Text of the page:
St. Joseph School Student Is America’s Top Young Scientist
Published: February 5, 2004
ATHENS—Joseph Stunzi is a typical eighth-grade boy.
He likes computers. He plays the guitar. On a chilly January day in his science class when his teacher, Mary Partridge, asks him and a classmate to don safety goggles for an experiment, he giggles along with the rest of his fellow classmates.
And when he grows up, the St. Joseph School student wants to be a cardiac engineer, a cardiac surgeon and an electrophysiologist.
This typical 13-year-old has a not-so-typical love for learning. And it was this great quest to learn that earned Joseph the distinction of the Discovery Channel’s “America’s Top Young Scientist of the Year” award.
Joseph won first place for his original science project, “The Effects of Cell Phones on Pacemaker Patients’ Hearts,” as well as for the skills he demonstrated during the Discovery Channel’s Young Scientist Challenge National Competition in Washington, D.C., specifically his leadership, teamwork, scientific problem solving, critical thinking, and oral and written communication skills.
The award earned him national recognition and a $15,000 scholarship to the college of his choice.
Joseph said that the honor was a surprise. After competing for a week in October 2003 in Washington, he was able to get to know other students and their projects.
“There were a couple of other people I really thought were going to win,” he said. “When they called my name it was a big shock.”
Joseph’s project idea came from a personal experience. His mother has a pacemaker, and he noticed that when his father, who works for Mitsubishi electronics, would talk on his cell phone, his mother’s heart rate was visibly affected. However, his grandfather, who also has a pacemaker, did not feel an increase in his heart rate.
“I wanted to find out why my mother was affected and my grandfather wasn’t,” he said.
Joseph had to travel to Atlanta to work with patients at Emory’s Arrhythmia Center.
To test the participants, Joseph ensured that each one sat in the same position. A pacemaker technician took a regular electrocardiogram recording.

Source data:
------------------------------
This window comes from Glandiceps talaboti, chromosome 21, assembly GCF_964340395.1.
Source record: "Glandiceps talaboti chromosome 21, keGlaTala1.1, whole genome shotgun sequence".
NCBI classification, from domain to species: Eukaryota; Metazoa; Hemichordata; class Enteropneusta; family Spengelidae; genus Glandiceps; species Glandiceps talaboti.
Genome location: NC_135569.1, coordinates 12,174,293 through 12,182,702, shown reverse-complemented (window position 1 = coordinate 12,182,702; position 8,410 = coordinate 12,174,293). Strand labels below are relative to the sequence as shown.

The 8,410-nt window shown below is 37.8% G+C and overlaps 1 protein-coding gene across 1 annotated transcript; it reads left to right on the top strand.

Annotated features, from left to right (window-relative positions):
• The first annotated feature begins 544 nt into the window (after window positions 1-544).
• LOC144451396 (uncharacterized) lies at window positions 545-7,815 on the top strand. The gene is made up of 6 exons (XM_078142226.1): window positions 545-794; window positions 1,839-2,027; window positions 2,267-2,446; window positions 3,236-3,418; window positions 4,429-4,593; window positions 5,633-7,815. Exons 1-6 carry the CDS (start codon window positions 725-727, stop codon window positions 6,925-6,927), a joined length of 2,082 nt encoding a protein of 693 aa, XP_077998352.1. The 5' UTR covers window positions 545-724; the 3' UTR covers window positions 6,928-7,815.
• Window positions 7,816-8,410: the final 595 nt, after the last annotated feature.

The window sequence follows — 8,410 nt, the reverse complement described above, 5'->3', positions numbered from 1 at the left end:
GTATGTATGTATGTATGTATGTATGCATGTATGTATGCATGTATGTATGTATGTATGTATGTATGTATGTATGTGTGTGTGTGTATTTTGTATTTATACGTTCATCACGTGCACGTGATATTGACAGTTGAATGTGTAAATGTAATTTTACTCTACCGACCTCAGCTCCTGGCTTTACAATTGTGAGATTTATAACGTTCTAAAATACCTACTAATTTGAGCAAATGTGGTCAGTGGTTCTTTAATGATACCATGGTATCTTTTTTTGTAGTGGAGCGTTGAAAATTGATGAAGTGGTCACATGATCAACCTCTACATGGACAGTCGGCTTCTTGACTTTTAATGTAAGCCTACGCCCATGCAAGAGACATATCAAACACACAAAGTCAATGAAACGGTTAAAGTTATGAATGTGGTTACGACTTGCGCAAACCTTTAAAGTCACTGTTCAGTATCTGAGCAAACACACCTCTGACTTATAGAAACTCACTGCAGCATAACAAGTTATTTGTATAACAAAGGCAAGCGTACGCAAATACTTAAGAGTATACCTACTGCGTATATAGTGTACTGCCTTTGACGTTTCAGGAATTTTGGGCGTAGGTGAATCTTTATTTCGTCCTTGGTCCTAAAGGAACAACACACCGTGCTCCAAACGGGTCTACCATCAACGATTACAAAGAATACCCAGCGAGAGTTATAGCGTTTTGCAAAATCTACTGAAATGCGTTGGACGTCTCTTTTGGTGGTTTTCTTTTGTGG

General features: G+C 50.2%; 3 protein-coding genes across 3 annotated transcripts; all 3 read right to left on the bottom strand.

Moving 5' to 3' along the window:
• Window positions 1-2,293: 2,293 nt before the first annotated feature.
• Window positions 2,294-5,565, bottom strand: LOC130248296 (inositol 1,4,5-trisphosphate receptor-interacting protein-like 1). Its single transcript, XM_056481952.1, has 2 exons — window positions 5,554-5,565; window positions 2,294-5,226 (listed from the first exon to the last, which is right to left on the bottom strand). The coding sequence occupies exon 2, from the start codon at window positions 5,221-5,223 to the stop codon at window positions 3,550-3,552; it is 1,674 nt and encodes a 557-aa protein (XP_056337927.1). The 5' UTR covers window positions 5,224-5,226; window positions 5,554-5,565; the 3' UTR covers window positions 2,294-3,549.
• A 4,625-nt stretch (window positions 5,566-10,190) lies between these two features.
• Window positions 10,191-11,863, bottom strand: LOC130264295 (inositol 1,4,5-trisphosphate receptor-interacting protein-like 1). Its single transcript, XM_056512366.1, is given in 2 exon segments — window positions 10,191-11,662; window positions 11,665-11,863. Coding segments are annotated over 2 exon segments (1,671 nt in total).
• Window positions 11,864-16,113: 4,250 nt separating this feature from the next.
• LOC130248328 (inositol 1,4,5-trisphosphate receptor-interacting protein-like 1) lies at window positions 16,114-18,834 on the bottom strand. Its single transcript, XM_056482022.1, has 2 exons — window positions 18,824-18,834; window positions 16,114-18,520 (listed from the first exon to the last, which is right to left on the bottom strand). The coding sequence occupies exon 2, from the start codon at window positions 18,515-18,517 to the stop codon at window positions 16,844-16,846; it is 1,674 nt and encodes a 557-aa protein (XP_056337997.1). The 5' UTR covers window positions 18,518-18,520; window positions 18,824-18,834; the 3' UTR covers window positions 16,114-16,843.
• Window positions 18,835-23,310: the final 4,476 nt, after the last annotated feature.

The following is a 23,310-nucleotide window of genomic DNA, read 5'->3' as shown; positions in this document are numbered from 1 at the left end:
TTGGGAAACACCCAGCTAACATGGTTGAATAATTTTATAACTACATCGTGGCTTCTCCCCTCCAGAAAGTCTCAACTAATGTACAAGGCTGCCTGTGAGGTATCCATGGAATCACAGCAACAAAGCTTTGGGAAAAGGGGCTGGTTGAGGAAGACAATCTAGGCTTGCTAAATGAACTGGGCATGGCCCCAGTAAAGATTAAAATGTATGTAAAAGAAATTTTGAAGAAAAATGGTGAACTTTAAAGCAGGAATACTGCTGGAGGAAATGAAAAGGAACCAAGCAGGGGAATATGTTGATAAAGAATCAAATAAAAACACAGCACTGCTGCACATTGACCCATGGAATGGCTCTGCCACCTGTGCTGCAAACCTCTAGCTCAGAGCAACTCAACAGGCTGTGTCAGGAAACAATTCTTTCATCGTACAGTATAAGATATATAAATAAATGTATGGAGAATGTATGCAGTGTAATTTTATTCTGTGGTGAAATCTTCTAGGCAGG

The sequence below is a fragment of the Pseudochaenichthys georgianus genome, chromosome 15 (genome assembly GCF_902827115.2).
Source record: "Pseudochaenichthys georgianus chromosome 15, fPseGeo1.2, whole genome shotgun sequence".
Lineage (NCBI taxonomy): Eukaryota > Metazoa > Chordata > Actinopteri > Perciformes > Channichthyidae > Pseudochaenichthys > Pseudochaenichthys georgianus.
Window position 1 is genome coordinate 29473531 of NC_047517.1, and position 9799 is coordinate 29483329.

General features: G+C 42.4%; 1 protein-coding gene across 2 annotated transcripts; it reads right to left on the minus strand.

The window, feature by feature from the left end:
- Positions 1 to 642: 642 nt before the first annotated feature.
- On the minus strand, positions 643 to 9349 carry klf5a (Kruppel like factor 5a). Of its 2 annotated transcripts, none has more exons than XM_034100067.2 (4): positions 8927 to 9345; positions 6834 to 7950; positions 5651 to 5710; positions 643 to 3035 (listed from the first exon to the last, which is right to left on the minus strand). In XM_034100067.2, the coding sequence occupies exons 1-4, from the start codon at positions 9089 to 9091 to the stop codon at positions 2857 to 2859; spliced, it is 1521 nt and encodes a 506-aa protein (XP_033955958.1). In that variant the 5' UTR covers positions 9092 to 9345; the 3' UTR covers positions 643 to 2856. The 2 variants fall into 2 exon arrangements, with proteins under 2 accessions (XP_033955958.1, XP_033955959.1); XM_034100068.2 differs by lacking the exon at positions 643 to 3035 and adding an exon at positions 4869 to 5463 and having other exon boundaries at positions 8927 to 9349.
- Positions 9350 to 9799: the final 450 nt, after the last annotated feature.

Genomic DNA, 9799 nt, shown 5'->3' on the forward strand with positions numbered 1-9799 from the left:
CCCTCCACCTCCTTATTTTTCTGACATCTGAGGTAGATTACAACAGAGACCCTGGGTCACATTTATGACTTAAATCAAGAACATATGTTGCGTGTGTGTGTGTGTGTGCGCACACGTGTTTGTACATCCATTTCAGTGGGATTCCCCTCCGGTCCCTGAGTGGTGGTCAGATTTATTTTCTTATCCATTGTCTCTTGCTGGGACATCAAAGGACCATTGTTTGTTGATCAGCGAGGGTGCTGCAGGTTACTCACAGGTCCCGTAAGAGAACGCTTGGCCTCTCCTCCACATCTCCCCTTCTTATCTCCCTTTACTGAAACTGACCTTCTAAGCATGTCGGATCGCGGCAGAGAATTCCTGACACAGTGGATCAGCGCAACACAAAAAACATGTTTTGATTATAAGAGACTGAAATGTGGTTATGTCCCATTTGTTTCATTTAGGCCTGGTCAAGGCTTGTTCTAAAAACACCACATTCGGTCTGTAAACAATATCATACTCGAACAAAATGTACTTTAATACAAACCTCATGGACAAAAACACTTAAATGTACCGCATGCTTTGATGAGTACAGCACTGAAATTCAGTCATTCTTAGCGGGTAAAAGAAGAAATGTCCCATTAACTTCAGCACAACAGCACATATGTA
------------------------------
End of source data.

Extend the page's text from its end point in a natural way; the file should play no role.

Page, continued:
Joseph then turned on an analog cell phone and positioned it 3 inches to the right of the heart and 3 inches to the left of the heart. Each time, an EKG recording was conducted. He followed the same procedure with a digital cell phone. Finally, he asked the participants a few survey questions. Joseph concluded that the digital phone affected participants more than the analog phone and that pacemakers implanted after the year 2000 were less affected overall.
Partridge, who encouraged Joseph to enter the competition, said that the entire school was behind him, while he competed in Washington. Joseph, who has his own Web site design company and has been designing sites since the fourth grade, updated his own Web page during the competition.
“I kept thinking, ‘I don’t know, he might do well,’” Partridge said. “Everyone checked his Web site every day. I was in the middle of teaching my sixth-grade class, when (the principal) Sister Mary (Glackin, IHM) came to tell me that he had won. The two of us went back and forth from squealing to crying. We’d squeal then cry then squeal and cry. It was really wonderful.”
Joseph has always loved science and math because they are “difficult and challenging and always progressing forward,” but he also sings in the school choir, plays the piano and the guitar and serves as the school’s student council president.
“I think what’s great about Joseph is that he isn’t just the math and science kid. He has so many interests and is really well liked by the students,” Partridge said.
The affection is mutual. Joseph, who is not Catholic and attends a Presbyterian church, has attended St. Joseph’s since he was in kindergarten.
“It’s neat to be a big eighth-grader looking back on my experience here at St. Joe’s,” he said. “St. Joe’s got me all the way to this step. At St. Joe’s, religion is so important. Being a non-Catholic in a Catholic school, you look around and realize that we’re all different. You realize you should learn about other people and how to help others through selfless giving.”
Joseph is one to set his goals high. He and his parents have already been discussing what will happen if he ends up finishing high school a year early.
“My parents want me to do joint enrollment and take college classes,” he said. “But I would love to do something fun—like go to Egypt for an archaeological dig or something.”
For more information about Joseph and the Discovery Channel Challenge, visit http://school.discovery.com/sciencefaircentral/dysc.